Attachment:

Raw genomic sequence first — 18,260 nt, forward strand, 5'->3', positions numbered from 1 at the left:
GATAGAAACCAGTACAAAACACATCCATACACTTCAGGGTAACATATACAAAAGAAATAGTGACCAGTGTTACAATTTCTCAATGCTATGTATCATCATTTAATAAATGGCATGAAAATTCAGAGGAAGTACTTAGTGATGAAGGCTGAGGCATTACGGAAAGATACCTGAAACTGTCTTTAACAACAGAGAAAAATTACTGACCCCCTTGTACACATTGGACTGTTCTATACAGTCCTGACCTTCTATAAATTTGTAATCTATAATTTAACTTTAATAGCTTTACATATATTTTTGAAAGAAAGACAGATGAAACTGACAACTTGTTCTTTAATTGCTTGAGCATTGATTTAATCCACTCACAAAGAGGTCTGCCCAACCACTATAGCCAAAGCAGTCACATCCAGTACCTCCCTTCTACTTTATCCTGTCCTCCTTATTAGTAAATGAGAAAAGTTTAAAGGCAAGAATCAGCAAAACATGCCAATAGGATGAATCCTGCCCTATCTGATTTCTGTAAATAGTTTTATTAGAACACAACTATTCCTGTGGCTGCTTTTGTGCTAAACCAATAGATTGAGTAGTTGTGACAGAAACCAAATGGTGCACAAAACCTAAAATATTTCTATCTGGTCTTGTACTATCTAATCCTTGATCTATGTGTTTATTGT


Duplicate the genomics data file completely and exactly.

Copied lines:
Raw genomic sequence first — 18,260 nt, forward strand, 5'->3', positions numbered from 1 at the left:
GATAGAAACCAGTACAAAACACATCCATACACTTCAGGGTAACATATACAAAAGAAATAGTGACCAGTGTTACAATTTCTCAATGCTATGTATCATCATTTAATAAATGGCATGAAAATTCAGAGGAAGTACTTAGTGATGAAGGCTGAGGCATTACGGAAAGATACCTGAAACTGTCTTTAACAACAGAGAAAAATTACTGACCCCCTTGTACACATTGGACTGTTCTATACAGTCCTGACCTTCTATAAATTTGTAATCTATAATTTAACTTTAATAGCTTTACATATATTTTTGAAAGAAAGACAGATGAAACTGACAACTTGTTCTTTAATTGCTTGAGCATTGATTTAATCCACTCACAAAGAGGTCTGCCCAACCACTATAGCCAAAGCAGTCACATCCAGTACCTCCCTTCTACTTTATCCTGTCCTCCTTATTAGTAAATGAGAAAAGTTTAAAGGCAAGAATCAGCAAAACATGCCAATAGGATGAATCCTGCCCTATCTGATTTCTGTAAATAGTTTTATTAGAACACAACTATTCCTGTGGCTGCTTTTGTGCTAAACCAATAGATTGAGTAGTTGTGACAGAAACCAAATGGTGCACAAAACCTAAAATATTTCTATCTGGTCTTGTACTATCTAATCCTTGATCTATGTGTTTATTGT